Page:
Under the Central Hudson test for restrictions on commercial speech, the law would be permissible if the statute was enacted in the service of a substantial governmental interest, directly advanced that interest, and restricted speech no more than was necessary to further that interest.

New Hampshire cited three governmental interests: (1) maintaining patient and prescriber privacy, (2) protecting citizens' health from the adverse effects of skewed prescribing practices, and (3) containing costs. For simplicity's sake, the court restricted its analysis to the third of those interests.

Cost containment was a sufficiently substantial government interest, the court said. The state provided evidence that the transfer of prescriber-identifiable information for marketing purposes led to higher drug prices. Trial testimony indicated that the practice of detailing substantially increased physicians' rates of prescribing brand-name drugs, which tended to be more expensive than generic drugs.

The data miners did not deny that the collection and processing of prescribing histories made detailing more efficacious. Accordingly, the Prescription Information Law was reasonably calculated to advance the state’s substantial interest in reducing overall health care costs within New Hampshire.


The court rejected the data miners’ contention that the Prescription Information Law was void for vagueness. Read in light of the legislature's manifest intent, the law is sufficiently clear. The law’s specific purpose was to curtail the practice of targeted detailing by pharmaceutical companies. In keeping with this narrow purpose, the statute excluded from its coverage almost every commercial use other than detailing.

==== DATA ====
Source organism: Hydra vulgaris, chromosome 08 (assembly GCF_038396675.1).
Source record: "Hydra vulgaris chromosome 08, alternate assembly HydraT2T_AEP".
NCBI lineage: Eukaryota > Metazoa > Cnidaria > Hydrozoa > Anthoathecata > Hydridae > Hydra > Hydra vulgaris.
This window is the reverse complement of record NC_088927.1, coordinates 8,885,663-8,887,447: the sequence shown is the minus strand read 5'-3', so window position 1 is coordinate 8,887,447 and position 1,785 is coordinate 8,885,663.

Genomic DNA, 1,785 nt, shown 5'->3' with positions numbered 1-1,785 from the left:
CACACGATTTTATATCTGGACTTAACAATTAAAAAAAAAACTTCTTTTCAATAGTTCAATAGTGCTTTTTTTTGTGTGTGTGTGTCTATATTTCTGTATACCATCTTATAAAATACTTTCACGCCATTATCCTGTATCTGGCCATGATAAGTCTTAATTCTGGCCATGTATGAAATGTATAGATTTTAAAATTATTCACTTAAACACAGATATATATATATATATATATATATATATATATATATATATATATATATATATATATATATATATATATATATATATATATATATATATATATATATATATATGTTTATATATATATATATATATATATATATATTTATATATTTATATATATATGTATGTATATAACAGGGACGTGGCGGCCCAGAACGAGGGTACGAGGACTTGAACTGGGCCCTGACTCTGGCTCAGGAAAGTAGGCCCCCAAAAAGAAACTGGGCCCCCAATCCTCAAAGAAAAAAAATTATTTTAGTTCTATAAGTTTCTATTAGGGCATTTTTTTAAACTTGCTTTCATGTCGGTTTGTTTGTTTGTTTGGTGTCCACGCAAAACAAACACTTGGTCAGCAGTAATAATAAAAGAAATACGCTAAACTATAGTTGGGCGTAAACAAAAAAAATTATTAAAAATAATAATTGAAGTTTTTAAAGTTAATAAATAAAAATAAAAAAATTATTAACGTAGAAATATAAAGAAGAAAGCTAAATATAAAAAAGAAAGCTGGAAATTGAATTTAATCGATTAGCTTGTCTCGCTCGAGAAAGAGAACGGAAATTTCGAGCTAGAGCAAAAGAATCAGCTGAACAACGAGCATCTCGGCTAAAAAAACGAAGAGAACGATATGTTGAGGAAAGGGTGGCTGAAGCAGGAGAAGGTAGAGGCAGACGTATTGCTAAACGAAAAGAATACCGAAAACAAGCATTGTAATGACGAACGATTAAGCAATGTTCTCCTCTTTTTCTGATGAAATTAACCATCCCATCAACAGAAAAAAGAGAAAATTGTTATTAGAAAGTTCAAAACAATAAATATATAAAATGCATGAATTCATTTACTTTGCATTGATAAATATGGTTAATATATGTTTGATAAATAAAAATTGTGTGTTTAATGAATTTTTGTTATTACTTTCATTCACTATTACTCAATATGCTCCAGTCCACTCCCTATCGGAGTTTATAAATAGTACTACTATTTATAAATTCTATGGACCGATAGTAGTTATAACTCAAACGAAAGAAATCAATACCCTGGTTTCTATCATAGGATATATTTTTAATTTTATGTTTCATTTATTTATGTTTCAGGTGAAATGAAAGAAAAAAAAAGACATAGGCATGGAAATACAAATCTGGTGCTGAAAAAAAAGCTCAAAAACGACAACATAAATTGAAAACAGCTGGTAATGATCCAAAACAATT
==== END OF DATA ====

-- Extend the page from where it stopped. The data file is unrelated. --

This narrow reading of the law served to allay any concerns of a “chilling effect” on permissible uses. As long as data transfers did not involve targeted marketing efforts, there was no violation.

Commerce Clause

Also rejected was the data miners’ assertion that the law unconstitutionally regulated interstate commerce. Although the law did not explicitly limit its reach to conduct taking place within New Hampshire, the New Hampshire Supreme Court would interpret the law to affect only intrastate transactions, according to the court. The law may result in a loss of profit to out-of-state data miners due to the closing of one aspect of the New Hampshire market for their wares, but that did not amount to regulating conduct outside the state.

The November 18 decision in IMS Health Inc. v. Ayotte will appear in CCH Privacy Law in Marketing.